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Amsterdam for kids

Indisputable facts about Amsterdam include its manageable size, its mixture of history and art and lovely environment, its concentric circles of canals — and its residents’ reliance on the bicycle. Legions bike to school or jobs (a report says that 40% of commuters cycle to work) or just to get around. That’s fitting in a city that to some visitors seems like a small kingdom teeming with outdoor life, from cafes to markets to boats. (Gail Fisher / LAT)
It helps to be a pigeon lover in the Dam, Amsterdam’s main public square. The place has an ever-changing personality, from a book mart to a music festival site to the gathering place of backpackers and tourists. One of its attractions is the Royal Palace, which dates to the 17th century but is a youngster compared to the Dam. The square’s name is associated with a dam on the Amstel River, a development that also gave the city its name. (Gail Fisher / LAT)
Elephants at Artis Zoo satisfy not only their hunger but also zoo visitors’ appetite for entertainment. Founded in 1838, the zoo also features an aquarium that peers into the life of Amsterdam’s canals. If zoos are favored haunts of the young, then Amsterdam is in general the sort of city a child might conjure in his or her dreams: the canals, the long canal boats, the overflowing window boxes, the tall houses shoulder to shoulder, the pretty bridges. (Gail Fisher / LAT)
Historic albeit heartbreaking, the Anne Frank House, where a doomed young Jewish diarist hid from Nazi forces during World War II, attracts throngs of visitors. The house is now a museum where Anne Frank’s diary is among the objects on display and the history of those who hid there, and of those who helped them, is told. (Gail Fisher / LAT)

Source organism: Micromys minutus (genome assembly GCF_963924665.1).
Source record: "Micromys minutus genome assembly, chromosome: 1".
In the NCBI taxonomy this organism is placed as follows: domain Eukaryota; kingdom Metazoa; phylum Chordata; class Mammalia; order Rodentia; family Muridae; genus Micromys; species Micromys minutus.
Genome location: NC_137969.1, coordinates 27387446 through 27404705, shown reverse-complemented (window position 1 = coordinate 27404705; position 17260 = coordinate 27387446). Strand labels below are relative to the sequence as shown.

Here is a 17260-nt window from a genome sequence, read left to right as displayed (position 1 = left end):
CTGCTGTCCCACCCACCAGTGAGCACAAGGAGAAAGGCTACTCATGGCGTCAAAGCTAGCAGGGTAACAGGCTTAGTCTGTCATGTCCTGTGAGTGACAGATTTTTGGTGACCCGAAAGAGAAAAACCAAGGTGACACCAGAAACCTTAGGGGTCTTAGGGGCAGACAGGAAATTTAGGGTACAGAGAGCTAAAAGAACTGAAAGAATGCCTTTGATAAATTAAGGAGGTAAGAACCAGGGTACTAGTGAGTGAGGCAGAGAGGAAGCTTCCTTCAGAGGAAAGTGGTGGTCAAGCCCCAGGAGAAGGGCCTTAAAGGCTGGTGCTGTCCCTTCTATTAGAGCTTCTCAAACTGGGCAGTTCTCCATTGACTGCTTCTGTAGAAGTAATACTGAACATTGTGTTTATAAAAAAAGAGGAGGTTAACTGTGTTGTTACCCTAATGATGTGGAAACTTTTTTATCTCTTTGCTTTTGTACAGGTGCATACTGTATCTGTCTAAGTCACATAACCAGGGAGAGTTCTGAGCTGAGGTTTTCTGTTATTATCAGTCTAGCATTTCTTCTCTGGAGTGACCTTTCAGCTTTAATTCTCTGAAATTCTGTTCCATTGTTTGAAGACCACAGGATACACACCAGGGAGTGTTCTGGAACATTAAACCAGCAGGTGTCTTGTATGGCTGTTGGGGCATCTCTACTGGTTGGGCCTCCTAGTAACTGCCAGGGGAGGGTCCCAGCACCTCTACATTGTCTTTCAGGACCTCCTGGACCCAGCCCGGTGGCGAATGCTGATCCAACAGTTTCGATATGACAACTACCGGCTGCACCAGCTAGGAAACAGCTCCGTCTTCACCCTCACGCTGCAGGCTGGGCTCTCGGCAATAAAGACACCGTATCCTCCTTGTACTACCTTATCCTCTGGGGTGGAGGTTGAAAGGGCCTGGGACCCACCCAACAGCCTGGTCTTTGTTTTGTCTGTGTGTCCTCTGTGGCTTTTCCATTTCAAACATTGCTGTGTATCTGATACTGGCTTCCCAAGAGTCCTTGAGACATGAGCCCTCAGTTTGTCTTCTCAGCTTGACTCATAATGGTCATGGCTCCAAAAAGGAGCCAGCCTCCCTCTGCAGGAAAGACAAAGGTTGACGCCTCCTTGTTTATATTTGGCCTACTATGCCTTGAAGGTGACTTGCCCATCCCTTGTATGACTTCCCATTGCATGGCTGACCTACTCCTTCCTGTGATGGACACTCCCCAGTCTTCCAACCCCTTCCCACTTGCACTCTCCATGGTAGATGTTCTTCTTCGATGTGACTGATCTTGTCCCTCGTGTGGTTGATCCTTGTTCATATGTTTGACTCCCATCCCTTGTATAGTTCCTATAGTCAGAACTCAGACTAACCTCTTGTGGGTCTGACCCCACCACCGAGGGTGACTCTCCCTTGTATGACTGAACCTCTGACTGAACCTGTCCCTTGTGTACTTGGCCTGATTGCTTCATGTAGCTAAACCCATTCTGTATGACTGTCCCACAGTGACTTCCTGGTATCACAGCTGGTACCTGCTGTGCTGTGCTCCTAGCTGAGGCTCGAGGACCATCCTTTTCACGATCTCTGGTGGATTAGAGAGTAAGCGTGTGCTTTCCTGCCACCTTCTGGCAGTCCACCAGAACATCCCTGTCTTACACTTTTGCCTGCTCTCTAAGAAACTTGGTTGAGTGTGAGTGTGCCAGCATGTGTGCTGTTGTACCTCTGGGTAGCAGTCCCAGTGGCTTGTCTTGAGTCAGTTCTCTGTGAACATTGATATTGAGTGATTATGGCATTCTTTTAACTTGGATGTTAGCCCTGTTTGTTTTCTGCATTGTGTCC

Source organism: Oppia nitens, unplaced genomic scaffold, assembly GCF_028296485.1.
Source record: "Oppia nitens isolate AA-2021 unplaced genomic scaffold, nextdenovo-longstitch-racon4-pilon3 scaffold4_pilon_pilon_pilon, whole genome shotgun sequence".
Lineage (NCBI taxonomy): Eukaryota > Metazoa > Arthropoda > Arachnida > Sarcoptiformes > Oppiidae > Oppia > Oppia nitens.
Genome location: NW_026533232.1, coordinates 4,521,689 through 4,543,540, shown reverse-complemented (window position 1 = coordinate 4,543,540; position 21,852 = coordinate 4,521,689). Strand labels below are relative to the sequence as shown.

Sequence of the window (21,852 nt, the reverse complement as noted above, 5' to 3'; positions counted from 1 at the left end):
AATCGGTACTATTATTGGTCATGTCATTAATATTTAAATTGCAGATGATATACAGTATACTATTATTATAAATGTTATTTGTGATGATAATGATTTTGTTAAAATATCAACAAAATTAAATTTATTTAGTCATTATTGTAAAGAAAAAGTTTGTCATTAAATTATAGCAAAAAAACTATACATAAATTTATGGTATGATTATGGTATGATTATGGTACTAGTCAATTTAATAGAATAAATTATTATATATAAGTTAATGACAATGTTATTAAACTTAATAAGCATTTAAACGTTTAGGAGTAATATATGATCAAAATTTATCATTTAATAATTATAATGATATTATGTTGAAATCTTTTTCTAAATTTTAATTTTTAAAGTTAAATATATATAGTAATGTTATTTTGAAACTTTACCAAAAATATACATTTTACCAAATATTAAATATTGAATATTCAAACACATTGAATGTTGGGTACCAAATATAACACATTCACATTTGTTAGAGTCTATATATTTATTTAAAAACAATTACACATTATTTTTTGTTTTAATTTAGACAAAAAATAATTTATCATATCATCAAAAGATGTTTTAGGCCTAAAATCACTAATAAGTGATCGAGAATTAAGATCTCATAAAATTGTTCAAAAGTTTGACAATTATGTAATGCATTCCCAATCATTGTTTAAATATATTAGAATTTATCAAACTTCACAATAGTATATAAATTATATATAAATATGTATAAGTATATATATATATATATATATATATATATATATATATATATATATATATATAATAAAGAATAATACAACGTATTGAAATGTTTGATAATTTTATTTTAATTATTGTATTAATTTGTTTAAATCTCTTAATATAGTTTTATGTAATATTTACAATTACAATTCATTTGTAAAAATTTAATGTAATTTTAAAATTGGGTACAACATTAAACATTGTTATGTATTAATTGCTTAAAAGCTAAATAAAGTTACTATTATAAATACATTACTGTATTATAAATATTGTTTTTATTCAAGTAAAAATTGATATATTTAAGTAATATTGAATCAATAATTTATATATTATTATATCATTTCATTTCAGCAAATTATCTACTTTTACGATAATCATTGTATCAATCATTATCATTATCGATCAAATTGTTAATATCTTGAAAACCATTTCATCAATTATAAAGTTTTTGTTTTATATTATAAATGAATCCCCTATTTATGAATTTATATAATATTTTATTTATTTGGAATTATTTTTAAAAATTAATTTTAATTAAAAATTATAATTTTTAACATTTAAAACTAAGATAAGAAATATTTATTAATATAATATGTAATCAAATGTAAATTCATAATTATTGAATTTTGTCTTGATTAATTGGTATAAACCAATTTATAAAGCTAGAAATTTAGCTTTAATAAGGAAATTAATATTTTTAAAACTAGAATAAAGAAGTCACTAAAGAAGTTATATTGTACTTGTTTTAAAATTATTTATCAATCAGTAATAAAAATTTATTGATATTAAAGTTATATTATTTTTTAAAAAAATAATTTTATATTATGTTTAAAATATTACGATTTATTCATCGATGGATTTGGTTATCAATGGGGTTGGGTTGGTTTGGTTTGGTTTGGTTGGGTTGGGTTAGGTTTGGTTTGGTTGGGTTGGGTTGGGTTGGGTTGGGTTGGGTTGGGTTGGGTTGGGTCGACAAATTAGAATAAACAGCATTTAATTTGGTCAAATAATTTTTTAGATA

A youngster keeps his eye on the ball at TunFun, an indoor playground in a onetime traffic underpass in the center of Amsterdam. Sure, the town has a really big park and an appealing zoo. But TunFun has a children’s disco, slides, trampolines, a soccer pitch and plenty more. Nuff said. (Gail Fisher / LAT)
You can blow a bubble big enough to stand in at NEMO science center, which is the institution’s point: It’s about exploring science and technology in a playful way. NEMO calls itself the biggest science center in the Netherlands, and it is housed in a striking building, designed by the famed Renzo Piano, that resembles a large, green-hulled ship. (Gail Fisher / LAT)
A child applauds the attractions at Artis Zoo, and she won’t soon run out of fascinating sights. Artis features 700 species of animals and is a botanical garden as well as the site of a planetarium. (Gail Fisher / LAT)
Its miles of canals may identify Amsterdam more than any other feature. The waterways offer a way to tour the city as well as to appreciate its architecture and bridges. (Gail Fisher / LAT)